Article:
With the second case of P1 = P2, we begin to see how we can hold our breath. In this case, P1 stays equal to P2, and causes V1 to stay equal to V2. There is NO expansion, and thus, NO expansion type injury can occur. However, temprature can cause some expansion to occur, but it would be small. Our bodies are very adept at warming and humidifying the air we take into our lungs, and so by the time we have finished inhaling, that air is almost at body temprature. So there would be negligible thermal expansion. Heliox and trimix divers may be more suceptable to thermal expansion as the helium in the mixes can absorb more heat than air.

In the third case of P1 < P2, there is no expansion at all! The volume must contract because the pressure is increasing. No expansion injury is possible!

So for the last two cases it is actually possible to hold your breath while breathing compressed air. As long as P2 stays greater than or equal to P1 there can be no expansion greater than the lungs can handle.

Does this mean a diver can do it in all situations? NO!!!

Normal scuba diving is generally changing depths throughout the entire dive. Even when neutrally buoyant, a diver rises when he inhales, and sinks when he exhales. Swimming around, it's very hard to keep track of depth, unless it's a very controlled situation. For normal diving practice, stick with the first rule of scuba, NEVER HOLD YOUR BREATH.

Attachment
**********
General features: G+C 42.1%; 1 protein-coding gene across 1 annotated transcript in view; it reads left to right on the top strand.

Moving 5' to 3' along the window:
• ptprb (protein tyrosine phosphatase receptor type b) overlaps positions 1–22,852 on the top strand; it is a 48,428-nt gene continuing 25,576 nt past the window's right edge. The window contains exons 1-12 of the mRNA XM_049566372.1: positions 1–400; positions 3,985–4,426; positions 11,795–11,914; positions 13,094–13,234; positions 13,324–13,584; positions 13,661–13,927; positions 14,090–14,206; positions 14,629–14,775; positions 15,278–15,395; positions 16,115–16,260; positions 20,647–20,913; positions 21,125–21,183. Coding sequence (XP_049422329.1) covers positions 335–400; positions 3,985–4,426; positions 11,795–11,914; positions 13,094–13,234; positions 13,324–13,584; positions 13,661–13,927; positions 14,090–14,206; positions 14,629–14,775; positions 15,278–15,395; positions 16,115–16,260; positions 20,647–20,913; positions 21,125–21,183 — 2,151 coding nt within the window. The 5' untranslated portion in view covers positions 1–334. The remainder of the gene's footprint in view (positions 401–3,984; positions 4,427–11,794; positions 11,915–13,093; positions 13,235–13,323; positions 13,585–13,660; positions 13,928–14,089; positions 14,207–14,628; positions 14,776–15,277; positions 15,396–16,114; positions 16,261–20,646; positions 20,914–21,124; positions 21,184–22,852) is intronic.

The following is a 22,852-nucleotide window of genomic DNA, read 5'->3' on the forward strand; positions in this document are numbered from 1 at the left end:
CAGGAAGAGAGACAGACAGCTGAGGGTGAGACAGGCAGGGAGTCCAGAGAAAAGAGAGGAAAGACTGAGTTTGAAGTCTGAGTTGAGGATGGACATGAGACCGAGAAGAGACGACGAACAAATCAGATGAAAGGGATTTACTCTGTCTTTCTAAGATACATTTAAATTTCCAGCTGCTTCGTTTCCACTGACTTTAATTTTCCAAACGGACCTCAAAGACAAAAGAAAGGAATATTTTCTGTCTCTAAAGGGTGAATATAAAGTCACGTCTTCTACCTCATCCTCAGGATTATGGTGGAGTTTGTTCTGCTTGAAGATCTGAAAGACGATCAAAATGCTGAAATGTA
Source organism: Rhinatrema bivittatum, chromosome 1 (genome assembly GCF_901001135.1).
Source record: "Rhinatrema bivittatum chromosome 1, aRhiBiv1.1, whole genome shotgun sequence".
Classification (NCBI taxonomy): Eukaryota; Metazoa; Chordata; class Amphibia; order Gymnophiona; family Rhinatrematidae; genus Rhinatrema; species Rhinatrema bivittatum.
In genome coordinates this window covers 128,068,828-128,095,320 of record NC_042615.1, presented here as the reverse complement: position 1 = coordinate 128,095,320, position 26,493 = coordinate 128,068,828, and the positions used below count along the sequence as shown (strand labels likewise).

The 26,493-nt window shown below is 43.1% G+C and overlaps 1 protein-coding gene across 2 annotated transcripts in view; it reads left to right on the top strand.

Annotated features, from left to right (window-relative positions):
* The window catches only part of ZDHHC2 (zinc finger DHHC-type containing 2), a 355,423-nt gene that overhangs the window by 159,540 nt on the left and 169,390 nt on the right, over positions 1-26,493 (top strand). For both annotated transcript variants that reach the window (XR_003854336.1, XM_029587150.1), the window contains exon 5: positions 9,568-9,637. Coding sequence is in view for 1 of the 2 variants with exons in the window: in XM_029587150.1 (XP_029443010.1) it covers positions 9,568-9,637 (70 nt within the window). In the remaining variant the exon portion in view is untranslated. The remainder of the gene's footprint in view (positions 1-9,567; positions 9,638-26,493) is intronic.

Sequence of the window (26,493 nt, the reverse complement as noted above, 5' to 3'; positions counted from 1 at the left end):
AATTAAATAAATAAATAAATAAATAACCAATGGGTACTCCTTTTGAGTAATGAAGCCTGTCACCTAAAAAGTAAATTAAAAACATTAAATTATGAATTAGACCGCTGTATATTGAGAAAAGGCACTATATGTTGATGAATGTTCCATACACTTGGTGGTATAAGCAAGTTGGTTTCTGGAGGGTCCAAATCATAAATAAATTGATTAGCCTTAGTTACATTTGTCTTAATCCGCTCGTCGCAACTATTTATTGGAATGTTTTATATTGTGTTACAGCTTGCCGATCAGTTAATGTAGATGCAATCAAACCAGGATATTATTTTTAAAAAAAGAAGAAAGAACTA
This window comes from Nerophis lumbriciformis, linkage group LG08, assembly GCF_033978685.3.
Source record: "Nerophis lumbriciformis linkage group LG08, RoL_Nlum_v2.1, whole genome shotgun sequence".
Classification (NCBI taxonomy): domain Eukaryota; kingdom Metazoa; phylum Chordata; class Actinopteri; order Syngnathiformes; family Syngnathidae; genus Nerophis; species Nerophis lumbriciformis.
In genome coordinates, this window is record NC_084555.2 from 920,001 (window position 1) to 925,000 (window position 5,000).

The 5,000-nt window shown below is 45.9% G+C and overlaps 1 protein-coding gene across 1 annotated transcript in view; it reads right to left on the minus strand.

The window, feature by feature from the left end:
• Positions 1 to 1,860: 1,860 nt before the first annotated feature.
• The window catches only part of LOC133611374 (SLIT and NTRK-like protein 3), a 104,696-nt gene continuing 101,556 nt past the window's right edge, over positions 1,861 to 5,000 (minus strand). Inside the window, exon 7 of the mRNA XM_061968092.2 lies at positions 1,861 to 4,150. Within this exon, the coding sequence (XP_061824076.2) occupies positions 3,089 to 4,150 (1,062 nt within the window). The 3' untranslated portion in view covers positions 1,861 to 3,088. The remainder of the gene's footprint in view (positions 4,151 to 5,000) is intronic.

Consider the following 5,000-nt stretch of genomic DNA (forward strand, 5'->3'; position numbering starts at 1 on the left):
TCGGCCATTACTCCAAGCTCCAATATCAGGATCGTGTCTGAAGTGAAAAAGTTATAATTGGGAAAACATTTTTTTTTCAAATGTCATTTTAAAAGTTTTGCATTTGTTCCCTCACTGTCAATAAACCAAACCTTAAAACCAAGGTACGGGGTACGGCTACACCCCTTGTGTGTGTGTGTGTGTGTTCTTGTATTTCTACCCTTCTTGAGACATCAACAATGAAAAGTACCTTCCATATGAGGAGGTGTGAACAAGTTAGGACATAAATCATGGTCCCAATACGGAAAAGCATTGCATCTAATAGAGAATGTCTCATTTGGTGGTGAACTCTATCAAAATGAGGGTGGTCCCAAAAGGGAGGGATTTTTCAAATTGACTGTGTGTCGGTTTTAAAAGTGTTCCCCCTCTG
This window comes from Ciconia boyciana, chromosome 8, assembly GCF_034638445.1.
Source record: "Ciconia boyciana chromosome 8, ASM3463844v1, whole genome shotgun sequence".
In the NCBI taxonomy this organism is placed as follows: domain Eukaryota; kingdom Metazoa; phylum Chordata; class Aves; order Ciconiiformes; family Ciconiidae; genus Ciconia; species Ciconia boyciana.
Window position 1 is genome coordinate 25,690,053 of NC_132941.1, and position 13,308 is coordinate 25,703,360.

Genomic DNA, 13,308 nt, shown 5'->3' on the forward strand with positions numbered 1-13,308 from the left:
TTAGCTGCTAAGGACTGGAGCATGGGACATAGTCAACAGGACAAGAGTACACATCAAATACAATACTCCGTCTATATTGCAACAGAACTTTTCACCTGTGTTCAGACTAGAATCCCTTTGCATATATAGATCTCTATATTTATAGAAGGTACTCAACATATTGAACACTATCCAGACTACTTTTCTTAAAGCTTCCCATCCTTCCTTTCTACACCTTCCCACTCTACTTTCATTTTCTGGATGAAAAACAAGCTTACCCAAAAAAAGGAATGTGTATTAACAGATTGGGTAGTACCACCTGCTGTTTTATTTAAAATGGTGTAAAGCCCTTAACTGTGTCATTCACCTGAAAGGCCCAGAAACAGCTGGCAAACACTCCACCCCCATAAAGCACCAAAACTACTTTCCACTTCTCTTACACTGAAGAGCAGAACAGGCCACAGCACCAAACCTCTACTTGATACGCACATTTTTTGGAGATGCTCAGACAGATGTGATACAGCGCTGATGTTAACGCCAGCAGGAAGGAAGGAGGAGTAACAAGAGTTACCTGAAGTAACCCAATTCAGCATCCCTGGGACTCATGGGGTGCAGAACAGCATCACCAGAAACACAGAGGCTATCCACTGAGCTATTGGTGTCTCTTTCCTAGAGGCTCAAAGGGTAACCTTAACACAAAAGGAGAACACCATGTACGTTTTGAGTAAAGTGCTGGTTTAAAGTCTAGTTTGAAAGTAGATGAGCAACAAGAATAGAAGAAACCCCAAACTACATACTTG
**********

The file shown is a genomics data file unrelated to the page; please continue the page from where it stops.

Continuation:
So when can you hold your breath? For modeling and performing.

For modeling, the model is usually weighted so she will stay put at constant depth. This keeps her in a P1 = P2 situation. However, when the model is changing depth, like going from a prone position to a standing position, the model may change depth enough to get her into trouble. So therefore, models should be breathing when changing positions (changing positions is usually a rest time for the model anyway). Some shots may require a model to change depth. As long as she decends, she may hold, and may return to the depth where she took her last breath from. If the model has to ascend from a deeper starting point, she must begin exhaling, or she will go into overexpansion.

For performance, the mermaids at Weeki Wachee hold their breath regularly. They also use their lungs as a buoyancy compensator to remain neutrally buoyant. This means that they are holding less than full lung volume. This gives them the ability to do things that seem impossible to scuba divers. They have room for limited expansion to occur, but generally, they operate from the P1 = P2 area and P1 < P2 areas where volume remains the same or decreases. In a way, it's like freediving, only the surface is 15' down.

## Bookmarks